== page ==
Yasmine C. M’Barek – On the political frontline
“Writer | social & political issues | CGN | yasminembarek.com” That’s what it says on Yasmine C. M’Barek’s Instagram profile. A 20-year-old student of social studies with an emphasis on politics and more than 17,000 followers. Although she would never describe herself as an influencer, she cannot deny her effortless influence on a generation that tends to shy away from politics.
This Interview is from J’N’C N °77
Yasmine, your account really stands out from most of those of your generation, especially in terms of its content. You incorporate fashion and beauty but also mention politics and religion. What made you start your account?
I’m actually a writer with journalistic ambitions. The fact that my account is political is in part down to my studies and general interests having that emphasis. Political work interested me long before Instagram. My opinions on body positivity and my passion for fashion and photos somehow just became intertwined with that because they’re also a part of my identity, and my Instagram account is also a place for me to live out my own creativity.
Many people, especially the younger generation, find it difficult and risky to talk about politics. Where do you get the self-confidence to openly talk about your opinions because, after all, backlash is virtually guaranteed when it comes to such issues?
I think being able to freely express your opinions about politics (and its shortcomings) is a privilege and a must for everyone, especially if you are dealing with it professionally. The backlash comes and goes. But it’s so important for us to raise our voices against populist-dominating majorities, regardless of any grief we might get for doing it. And when it comes to my self-confidence, that was never much of an issue. I was lucky to be able to express my opinion early on in life, which I am sure is what gives me the ‘power’ to voice them on social media.
“I started in order to express my opinion and to point out what I consider to be shortcomings in our society.”
What do you want to achieve or who do you want to reach with your account?
I don’t have any specific target group but it’s easiest to reach those who are interested in politics. I think everyone should have an active interest in politics. There are few places in the world where having a say in the political process is such a natural right. That’s why, although this might sound a bit odd, I’d like to reach everyone, people from all walks of life, because politics affects us all. What I want to achieve with my account – that’s not really a question I ask myself, because I started with it in order to voice my opinion and to attract attention to the grievances that I see around me. There isn’t one ultimate goal in my sights. But I do want to network and learn and I’m doing that constantly – thanks to Instagram. I never thought I would get to know as many fantastic people as I have on Instagram.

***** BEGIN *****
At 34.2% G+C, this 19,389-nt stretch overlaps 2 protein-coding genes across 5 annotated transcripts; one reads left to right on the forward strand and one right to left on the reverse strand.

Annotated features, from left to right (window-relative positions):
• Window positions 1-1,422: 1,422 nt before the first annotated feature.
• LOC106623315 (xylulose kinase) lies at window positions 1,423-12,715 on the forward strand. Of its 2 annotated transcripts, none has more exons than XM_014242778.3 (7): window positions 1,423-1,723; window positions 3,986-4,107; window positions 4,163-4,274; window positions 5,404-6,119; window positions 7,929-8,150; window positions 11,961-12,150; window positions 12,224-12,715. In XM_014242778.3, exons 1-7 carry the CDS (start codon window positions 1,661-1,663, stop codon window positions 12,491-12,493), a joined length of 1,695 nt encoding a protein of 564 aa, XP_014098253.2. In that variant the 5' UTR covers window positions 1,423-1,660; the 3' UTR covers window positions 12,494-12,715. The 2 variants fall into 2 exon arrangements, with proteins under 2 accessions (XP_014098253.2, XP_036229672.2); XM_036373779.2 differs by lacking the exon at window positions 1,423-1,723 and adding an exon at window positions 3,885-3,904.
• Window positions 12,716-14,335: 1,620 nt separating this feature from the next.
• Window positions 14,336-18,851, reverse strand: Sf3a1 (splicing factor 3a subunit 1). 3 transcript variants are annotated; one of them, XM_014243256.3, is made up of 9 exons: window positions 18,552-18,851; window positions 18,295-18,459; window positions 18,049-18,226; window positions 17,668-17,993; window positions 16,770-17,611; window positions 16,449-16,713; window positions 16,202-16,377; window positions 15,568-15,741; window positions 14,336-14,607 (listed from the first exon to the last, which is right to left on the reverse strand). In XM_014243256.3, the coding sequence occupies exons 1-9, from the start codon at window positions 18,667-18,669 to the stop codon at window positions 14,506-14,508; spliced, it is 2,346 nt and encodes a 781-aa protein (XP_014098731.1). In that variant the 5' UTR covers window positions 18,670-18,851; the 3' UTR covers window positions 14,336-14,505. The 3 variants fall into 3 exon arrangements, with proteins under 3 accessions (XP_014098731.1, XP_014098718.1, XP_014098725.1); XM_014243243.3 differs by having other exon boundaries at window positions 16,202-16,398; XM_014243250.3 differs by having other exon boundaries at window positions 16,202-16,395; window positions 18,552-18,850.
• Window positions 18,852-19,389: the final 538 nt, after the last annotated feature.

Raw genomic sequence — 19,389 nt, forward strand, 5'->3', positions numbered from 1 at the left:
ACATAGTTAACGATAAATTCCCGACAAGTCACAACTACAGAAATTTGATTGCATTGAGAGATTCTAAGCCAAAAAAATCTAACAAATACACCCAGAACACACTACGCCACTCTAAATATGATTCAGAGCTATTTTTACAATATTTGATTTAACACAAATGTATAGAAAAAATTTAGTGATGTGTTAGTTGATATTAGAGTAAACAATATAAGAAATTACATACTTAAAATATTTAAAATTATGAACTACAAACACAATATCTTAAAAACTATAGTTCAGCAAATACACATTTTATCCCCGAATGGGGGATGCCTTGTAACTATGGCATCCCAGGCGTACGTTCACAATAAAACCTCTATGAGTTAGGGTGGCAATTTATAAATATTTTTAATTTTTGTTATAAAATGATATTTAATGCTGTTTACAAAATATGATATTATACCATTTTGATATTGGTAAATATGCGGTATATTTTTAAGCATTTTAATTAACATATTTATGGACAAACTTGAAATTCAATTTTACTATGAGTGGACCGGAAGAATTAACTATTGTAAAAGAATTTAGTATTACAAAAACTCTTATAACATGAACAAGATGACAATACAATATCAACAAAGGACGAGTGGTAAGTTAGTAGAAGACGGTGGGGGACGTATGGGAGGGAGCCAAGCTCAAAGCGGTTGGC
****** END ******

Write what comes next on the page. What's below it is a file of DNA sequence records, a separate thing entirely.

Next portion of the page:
What does being an influencer mean for you?
I would never (!) describe myself as an influencer. My political and journalistic work simply spilled over into social media and helped me to exchange opinions and be able to voice my thoughts to a somewhat larger audience. The fact that growing follower numbers also bring a certain level of responsibility is something I am very conscious of, but that’s why it’s important for me to always show that all these analyses are my own opinions. But I do enjoy connecting with like-minded people.
What do you think of Instagram as a tool?
I think it’s very helpful and also risky at the same time. Just as my opinions can quickly gain an audience, people with right-wing ideologies or distorted and normative stereotypes can also use it to find their own followers. That’s certainly something that we should keep in mind. But in the era of (very) slowly advancing digitalisation, Instagram, from a professional perspective, is an increasing important tool, for which I’m very grateful.
Have you ever cooperated with brands or companies?
Yes, with fair fashion label Womom, which conveys really important messages and my type of aesthetic. It happened spontaneously. Generally, I turn down all offers because none of them have so far appealed to my slightly anti-capitalist way of thinking. Nor is it my aim to use my account for advertising, get things for free or earn money.
Despite that, you are very successful on Instagram. What do you think the future holds for you? Perhaps a role in politics?
At the moment my aim is still definitely to work in journalism. But I’ll continue combining that with social media because the connections and networking it offers are simply the future. But I could certainly imagine getting into politics later on, even working in a ministry. I’m especially interested in foreign policy. In these fast-moving times I think it’s better not to pin yourself down. I like to keep different avenues open. But I’m sure of one thing: the future will definitely be political.